There certainly is. However we should not fall into the trap of deterministic thinking simply because the trends within the massive geoeconomic shift called Globalization are headed in the direction of things sunny and bright. Connectivity is a two way street. So is disconnectivity. Both are choices affecting more than one party and both affect the parameters of possible interactions and the speed of transaction. Corruption and state failure can “disconnect up” from the Gap just as the Core can export security and connectivity to the Gap

The great Victorian classical Liberals of the 19th century celebrated Globalization I. Progress seemed to be unlimited and the possibilities of science unending yet this “golden age” died on the anvil of protectionism and under the hammer of world war. Globalization needs tending, which means a strategy, Rule-sets, a Leviathan enforcer and System administration to keep things humming.

“But here’s the kicker: both trains are going to the same place. My kids can’t remember when searching for information meant a trip to the library and hours in front of the card catalog. I can’t remember the time when visiting Berlin or Tokyo was inconceivable.

The referential social shift is going to be much, much, larger, assuming the premises of Google’s CEO are even close to correct. This 5G ” shaping the Logosphere” effort is going to dovetail with advances in neural networks, quantum computing, artificial intelligence, nanotechnology, the implanting of information technology devices into the human brain and things unforseeable at this time. There will be a multiplier effect operating.

“Making the dark corners of the Internet, and the larger information universe transparent and easily searchable, (i.e., Google’s challenge) is analogous to what’s involved in closing the Gap and enabling the four flows—the movement of people, money, energy and security. Even as they differ—the virtual and the physical; Google and the Core—there is much in each to inform the other. On the issue security alone, the struggle between order and chaos is richly interwoven between the two. How does one fight a smart, unseen, adaptable enemy force, (e.g., of hackers, virus writers and spammers) conjoined only by a rootless nihilism?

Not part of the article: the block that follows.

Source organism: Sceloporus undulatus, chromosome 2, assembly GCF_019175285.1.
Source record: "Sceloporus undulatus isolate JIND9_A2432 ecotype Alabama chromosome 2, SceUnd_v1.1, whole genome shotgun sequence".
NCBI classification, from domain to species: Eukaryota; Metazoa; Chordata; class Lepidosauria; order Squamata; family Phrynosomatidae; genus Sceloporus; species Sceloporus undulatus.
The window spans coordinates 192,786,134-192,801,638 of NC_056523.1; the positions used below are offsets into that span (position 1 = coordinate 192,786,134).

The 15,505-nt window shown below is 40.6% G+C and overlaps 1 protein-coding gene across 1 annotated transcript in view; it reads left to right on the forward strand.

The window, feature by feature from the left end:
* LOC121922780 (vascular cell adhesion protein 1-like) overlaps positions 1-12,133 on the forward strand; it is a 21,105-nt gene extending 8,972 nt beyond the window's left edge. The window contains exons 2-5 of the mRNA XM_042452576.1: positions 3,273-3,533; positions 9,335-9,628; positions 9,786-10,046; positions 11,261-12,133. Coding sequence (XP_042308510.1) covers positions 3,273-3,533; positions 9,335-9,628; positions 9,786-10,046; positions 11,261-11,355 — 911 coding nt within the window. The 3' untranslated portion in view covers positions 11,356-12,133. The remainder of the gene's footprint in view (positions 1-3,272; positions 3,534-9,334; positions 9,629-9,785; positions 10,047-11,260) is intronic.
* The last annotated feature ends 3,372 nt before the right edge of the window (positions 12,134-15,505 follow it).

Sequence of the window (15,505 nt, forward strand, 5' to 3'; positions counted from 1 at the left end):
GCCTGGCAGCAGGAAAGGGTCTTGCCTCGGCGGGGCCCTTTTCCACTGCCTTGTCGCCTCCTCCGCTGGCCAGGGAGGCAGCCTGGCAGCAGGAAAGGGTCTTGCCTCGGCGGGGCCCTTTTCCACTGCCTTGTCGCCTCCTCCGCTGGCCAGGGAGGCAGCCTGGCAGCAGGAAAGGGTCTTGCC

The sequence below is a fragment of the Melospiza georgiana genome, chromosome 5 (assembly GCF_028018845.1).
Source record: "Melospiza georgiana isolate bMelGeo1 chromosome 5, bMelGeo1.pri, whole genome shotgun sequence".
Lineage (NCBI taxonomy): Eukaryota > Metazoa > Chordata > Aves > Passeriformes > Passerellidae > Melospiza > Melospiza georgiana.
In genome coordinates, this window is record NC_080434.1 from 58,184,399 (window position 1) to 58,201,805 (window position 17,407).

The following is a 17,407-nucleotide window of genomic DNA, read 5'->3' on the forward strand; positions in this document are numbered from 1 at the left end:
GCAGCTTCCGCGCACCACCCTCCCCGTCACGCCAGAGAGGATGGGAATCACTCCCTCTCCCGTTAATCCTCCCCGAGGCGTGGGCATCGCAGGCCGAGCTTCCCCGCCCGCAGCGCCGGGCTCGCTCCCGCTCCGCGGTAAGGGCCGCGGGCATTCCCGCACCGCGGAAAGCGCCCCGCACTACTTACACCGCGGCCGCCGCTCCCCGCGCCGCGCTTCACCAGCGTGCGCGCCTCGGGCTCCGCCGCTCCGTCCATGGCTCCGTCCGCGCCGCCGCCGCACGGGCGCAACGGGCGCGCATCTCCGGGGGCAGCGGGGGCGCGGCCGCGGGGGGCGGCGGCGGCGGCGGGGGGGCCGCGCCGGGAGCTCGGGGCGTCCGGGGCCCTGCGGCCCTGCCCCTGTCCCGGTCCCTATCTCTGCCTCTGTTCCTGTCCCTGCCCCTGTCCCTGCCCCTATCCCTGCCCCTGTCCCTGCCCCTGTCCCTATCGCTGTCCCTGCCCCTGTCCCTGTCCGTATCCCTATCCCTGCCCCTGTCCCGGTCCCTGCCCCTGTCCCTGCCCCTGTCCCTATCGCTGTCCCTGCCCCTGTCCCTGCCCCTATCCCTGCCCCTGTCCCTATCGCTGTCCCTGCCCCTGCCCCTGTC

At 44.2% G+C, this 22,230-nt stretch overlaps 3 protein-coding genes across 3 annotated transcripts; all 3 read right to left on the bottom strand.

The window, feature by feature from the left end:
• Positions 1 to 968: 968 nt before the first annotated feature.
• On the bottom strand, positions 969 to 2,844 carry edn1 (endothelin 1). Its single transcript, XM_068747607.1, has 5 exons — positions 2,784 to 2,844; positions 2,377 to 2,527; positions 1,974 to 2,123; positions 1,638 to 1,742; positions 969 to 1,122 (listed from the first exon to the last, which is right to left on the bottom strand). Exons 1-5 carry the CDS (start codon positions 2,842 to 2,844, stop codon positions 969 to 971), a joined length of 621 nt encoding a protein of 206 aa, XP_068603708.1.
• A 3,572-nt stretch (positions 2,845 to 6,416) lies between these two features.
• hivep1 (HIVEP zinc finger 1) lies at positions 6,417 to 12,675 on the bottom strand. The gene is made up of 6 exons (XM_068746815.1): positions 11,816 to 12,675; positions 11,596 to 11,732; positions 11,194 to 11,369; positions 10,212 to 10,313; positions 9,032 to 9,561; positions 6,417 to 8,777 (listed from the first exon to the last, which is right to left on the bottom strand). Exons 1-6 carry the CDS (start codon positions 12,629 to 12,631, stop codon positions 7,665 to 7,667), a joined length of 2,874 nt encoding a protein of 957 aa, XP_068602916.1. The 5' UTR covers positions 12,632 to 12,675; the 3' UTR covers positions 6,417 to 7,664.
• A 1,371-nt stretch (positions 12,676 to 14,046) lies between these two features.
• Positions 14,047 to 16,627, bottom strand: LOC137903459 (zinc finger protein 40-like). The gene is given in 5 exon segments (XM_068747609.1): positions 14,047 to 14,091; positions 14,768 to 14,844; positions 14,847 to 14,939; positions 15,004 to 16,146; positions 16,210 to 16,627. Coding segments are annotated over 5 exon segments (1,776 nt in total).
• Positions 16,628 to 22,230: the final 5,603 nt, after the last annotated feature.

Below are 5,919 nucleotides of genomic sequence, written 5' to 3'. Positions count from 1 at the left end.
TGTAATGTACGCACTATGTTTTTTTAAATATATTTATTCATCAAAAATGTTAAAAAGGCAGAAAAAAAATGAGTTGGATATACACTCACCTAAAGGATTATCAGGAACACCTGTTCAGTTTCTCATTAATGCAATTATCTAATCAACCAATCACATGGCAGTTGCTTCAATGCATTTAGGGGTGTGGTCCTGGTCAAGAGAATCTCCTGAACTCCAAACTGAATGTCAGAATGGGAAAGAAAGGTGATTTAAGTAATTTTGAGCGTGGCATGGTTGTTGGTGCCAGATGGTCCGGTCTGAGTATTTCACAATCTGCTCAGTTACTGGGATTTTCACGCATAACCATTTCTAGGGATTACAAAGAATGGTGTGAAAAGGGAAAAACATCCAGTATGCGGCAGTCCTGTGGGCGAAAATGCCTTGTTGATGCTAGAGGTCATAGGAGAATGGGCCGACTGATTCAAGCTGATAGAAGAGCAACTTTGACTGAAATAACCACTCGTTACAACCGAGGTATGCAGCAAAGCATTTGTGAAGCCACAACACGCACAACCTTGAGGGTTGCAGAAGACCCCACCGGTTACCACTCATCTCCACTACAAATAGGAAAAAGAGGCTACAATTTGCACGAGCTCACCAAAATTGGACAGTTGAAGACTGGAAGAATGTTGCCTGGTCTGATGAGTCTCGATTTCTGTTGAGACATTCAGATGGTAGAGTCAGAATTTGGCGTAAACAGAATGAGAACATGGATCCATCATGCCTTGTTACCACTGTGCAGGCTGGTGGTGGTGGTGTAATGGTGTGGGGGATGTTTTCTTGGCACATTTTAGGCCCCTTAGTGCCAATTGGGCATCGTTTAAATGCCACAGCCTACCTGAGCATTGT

In my technology-oriented scenario-based consulting to Fortune 100 firms, it’s been obvious for nearly a decade that firewalls, (physical or virtual) simply aren’t enough. Nor are the efforts of any one organization. The only lasting solution is to promulgate rule sets in which it’s both possible and attractive for the bad hackers to get real jobs—to join the ‘core’ within the Core—even as we shrink their refuge. The same is true of the brainwashed ‘hackers’ bent on destroying our real-space networks, (e.g., subways).”

The leadership of nihilistic revolutions are usually visionaries who feel frustrated and alienated by a society that does not seem to let them rise but possess great energy and will to power. Robespierre was a bourgeois lawyer, Lenin was a minor nobleman and lawyer, Mao the son of a well to do landowner as was Castro, Khomeini was a cleric in a dynastic Iran, bin Laden a younger son of Saudi billionaire. All of these individuals won popular support because their societies lacked sufficient social mobility. Making room for people to rise is a safety-valve.

“In both cases too, pitched battles over control of critical assets (e.g., energy and people in the real world; movies, music, books and other works in the virtual one), will increase in intensity as the stakes become apparent to power-hungry holdouts. Their numbers are dwindling, but I still occasionally encounter the ‘throwback’ CEO whose capricious, dictatorial, management style and lust for personal perks have crushed dissent, creativity and morale among employees. More often than not, such organizations—insulated from competition for one reason or another—are unable to respond when those barriers suddenly come down. (e.g., regulatory boundary drops, new innovation springs up, etc.)

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